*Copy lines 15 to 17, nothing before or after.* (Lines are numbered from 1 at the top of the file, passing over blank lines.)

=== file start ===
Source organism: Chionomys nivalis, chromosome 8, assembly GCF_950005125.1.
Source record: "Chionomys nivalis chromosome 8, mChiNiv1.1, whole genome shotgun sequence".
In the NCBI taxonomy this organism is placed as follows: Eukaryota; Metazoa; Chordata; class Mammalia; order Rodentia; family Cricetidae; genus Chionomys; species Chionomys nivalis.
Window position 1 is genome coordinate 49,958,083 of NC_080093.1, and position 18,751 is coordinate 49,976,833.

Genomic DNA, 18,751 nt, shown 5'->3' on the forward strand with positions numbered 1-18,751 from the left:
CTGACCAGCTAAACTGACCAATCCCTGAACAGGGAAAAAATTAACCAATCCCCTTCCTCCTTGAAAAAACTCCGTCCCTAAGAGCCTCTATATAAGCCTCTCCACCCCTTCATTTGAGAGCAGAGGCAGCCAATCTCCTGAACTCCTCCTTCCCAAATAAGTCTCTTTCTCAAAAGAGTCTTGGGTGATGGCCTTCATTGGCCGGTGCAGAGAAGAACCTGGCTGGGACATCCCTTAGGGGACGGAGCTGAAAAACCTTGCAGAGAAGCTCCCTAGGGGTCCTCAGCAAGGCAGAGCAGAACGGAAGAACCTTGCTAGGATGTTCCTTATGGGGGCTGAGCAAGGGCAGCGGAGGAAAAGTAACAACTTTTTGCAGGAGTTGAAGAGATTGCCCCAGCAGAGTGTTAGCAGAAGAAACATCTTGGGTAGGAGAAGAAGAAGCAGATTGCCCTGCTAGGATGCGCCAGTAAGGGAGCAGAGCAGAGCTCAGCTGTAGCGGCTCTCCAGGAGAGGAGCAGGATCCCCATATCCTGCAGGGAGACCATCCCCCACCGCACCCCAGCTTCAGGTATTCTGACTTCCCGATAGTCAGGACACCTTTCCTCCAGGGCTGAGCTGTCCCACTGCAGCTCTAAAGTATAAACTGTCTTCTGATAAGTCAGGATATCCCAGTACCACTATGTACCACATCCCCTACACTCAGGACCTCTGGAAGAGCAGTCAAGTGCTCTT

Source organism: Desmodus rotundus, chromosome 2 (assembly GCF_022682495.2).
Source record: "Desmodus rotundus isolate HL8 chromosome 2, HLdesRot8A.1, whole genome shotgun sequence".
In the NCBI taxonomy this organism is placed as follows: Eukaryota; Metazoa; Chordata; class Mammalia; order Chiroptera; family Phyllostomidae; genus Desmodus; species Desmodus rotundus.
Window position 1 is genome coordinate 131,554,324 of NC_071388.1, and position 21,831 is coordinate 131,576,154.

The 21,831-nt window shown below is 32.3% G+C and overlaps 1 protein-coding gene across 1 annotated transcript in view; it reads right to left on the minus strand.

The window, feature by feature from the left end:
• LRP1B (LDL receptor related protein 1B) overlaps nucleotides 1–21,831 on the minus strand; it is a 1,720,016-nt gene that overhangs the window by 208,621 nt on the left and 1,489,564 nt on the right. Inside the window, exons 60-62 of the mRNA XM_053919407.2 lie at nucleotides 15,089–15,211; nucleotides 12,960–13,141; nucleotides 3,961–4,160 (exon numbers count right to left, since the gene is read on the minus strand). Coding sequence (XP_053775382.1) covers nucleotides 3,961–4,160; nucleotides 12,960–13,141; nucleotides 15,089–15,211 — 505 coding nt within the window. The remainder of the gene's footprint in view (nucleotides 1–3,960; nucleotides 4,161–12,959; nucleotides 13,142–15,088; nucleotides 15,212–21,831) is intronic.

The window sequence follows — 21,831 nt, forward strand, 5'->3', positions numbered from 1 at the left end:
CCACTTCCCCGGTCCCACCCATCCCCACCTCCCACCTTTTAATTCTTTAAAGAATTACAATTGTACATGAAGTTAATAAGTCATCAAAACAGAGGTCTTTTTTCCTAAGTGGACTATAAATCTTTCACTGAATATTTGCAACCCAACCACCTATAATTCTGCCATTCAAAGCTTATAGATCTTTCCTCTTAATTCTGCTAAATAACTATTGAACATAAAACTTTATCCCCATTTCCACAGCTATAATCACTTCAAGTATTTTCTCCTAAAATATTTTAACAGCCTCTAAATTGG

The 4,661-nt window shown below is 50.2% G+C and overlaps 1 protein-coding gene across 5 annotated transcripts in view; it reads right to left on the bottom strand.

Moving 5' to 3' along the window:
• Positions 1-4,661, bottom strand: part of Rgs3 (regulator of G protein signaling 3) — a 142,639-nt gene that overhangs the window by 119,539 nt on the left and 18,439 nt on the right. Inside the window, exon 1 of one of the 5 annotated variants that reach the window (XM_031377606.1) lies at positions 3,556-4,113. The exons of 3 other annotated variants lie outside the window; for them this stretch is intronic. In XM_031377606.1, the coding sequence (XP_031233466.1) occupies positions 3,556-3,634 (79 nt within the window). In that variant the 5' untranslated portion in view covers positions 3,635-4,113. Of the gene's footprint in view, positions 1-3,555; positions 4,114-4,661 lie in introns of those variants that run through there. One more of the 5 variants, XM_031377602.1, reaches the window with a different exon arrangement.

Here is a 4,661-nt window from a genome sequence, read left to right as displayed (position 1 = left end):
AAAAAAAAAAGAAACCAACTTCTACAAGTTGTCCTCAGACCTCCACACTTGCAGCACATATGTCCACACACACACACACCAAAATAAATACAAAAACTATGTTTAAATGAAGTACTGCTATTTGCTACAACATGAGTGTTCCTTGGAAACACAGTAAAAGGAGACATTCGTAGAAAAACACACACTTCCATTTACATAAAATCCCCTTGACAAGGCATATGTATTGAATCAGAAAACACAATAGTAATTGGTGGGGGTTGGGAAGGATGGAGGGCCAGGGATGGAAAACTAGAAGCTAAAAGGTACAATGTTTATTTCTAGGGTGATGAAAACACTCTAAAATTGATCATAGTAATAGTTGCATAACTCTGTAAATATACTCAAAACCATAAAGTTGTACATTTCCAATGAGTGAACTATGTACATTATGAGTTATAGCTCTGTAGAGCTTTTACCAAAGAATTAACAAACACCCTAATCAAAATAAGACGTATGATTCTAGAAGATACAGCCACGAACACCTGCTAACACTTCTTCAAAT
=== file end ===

CCACTTCCCCGGTCCCACCCATCCCCACCTCCCACCTTTTAATTCTTTAAAGAATTACAATTGTACATGAAGTTAATAAGTCATCAAAACAGAGGTCTTTTTTCCTAAGTGGACTATAAATCTTTCACTGAATATTTGCAACCCAACCACCTATAATTCTGCCATTCAAAGCTTATAGATCTTTCCTCTTAATTCTGCTAAATAACTATTGAACATAAAACTTTATCCCCATTTCCACAGCTATAATCACTTCAAGTATTTTCTCCTAAAATATTTTAACAGCCTCTAAATTGG

The 4,661-nt window shown below is 50.2% G+C and overlaps 1 protein-coding gene across 5 annotated transcripts in view; it reads right to left on the bottom strand.

Moving 5' to 3' along the window: